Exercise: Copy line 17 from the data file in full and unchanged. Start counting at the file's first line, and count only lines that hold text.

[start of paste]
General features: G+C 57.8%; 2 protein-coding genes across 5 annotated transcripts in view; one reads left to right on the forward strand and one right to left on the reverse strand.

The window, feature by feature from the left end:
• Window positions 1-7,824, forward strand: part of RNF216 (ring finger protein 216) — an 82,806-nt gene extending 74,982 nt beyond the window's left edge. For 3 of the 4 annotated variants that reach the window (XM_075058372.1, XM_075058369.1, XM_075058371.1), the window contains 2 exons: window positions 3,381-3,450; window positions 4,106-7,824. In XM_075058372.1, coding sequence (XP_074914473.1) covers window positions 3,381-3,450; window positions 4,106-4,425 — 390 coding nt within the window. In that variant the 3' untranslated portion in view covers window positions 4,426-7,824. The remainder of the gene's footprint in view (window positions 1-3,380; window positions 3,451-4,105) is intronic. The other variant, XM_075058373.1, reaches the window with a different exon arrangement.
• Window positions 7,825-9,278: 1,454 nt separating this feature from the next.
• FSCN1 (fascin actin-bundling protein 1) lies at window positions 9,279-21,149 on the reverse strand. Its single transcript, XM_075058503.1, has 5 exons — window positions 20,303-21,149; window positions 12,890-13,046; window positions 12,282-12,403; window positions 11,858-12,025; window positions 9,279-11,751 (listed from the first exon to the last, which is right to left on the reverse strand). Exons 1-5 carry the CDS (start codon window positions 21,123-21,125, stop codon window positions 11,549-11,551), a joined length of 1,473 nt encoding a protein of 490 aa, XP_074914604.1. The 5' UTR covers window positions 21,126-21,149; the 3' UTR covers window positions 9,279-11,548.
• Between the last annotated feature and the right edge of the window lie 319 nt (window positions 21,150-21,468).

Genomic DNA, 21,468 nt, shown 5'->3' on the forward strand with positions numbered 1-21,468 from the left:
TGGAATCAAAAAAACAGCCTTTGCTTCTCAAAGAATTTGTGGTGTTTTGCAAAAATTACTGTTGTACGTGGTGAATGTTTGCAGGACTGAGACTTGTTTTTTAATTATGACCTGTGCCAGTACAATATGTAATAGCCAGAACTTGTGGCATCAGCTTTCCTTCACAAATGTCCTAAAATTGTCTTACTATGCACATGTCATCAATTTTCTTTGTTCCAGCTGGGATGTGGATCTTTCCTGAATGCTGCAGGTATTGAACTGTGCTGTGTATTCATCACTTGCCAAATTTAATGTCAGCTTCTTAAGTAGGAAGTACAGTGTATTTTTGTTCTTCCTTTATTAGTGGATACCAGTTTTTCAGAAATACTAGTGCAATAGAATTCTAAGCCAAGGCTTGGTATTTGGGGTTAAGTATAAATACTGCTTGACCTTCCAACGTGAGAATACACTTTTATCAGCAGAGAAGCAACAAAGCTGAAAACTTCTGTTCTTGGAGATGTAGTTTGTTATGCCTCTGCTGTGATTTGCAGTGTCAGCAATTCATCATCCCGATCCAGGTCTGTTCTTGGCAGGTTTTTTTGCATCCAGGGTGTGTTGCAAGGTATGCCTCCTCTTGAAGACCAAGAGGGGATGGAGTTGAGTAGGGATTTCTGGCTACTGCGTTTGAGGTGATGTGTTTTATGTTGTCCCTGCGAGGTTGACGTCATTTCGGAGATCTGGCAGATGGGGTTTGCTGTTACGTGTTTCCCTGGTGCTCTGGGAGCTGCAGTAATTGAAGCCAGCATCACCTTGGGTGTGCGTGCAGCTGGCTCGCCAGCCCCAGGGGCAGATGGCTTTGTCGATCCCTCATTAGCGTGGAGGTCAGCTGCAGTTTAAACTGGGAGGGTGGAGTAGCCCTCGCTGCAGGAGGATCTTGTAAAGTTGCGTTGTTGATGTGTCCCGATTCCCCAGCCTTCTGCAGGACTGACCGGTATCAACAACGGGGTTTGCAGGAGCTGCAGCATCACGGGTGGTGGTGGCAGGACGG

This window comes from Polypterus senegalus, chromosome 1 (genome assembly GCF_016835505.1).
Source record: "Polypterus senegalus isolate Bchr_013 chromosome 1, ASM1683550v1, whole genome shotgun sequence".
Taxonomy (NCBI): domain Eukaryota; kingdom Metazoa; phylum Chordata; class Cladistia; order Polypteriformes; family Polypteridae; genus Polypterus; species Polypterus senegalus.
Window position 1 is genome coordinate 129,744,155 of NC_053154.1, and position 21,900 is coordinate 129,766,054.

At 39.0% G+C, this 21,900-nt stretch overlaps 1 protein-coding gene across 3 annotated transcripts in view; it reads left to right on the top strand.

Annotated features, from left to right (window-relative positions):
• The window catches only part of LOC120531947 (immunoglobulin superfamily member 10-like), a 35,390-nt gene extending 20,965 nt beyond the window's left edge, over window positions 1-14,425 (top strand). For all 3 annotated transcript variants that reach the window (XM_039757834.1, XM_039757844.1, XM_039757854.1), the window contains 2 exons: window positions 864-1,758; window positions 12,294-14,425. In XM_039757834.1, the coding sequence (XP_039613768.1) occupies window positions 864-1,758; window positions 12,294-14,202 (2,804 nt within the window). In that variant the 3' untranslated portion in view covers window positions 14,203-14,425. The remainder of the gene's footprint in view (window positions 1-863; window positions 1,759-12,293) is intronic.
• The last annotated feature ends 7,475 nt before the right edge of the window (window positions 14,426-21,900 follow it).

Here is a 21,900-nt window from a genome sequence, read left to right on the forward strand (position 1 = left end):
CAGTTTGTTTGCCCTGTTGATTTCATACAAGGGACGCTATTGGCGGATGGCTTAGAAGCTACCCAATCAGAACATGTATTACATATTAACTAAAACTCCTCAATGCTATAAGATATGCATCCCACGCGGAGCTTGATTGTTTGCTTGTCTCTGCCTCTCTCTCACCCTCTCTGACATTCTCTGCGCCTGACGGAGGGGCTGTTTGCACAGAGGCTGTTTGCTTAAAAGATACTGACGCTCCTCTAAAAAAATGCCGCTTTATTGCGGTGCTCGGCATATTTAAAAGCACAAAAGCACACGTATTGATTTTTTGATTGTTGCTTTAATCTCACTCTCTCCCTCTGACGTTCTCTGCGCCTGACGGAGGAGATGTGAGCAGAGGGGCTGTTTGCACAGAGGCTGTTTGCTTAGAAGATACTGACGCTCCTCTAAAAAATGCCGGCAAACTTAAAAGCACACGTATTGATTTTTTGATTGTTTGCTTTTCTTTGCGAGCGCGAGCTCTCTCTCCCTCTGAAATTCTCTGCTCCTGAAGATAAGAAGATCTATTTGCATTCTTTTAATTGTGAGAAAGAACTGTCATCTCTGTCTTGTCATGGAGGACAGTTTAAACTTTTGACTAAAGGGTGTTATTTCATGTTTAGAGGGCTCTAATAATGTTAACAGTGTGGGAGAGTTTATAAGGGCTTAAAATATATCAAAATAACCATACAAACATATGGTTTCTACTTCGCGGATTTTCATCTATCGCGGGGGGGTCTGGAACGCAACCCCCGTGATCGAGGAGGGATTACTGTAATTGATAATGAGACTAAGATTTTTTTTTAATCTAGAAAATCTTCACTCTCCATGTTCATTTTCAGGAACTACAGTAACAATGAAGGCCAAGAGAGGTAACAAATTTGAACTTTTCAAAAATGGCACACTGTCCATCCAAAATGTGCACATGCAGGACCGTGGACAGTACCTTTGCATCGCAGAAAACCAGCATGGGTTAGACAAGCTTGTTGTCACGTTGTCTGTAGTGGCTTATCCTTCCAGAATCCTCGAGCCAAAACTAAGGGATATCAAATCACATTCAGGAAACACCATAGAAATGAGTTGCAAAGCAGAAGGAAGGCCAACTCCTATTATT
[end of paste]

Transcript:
Here is a 21,900-nt window from a genome sequence, read left to right on the forward strand (position 1 = left end):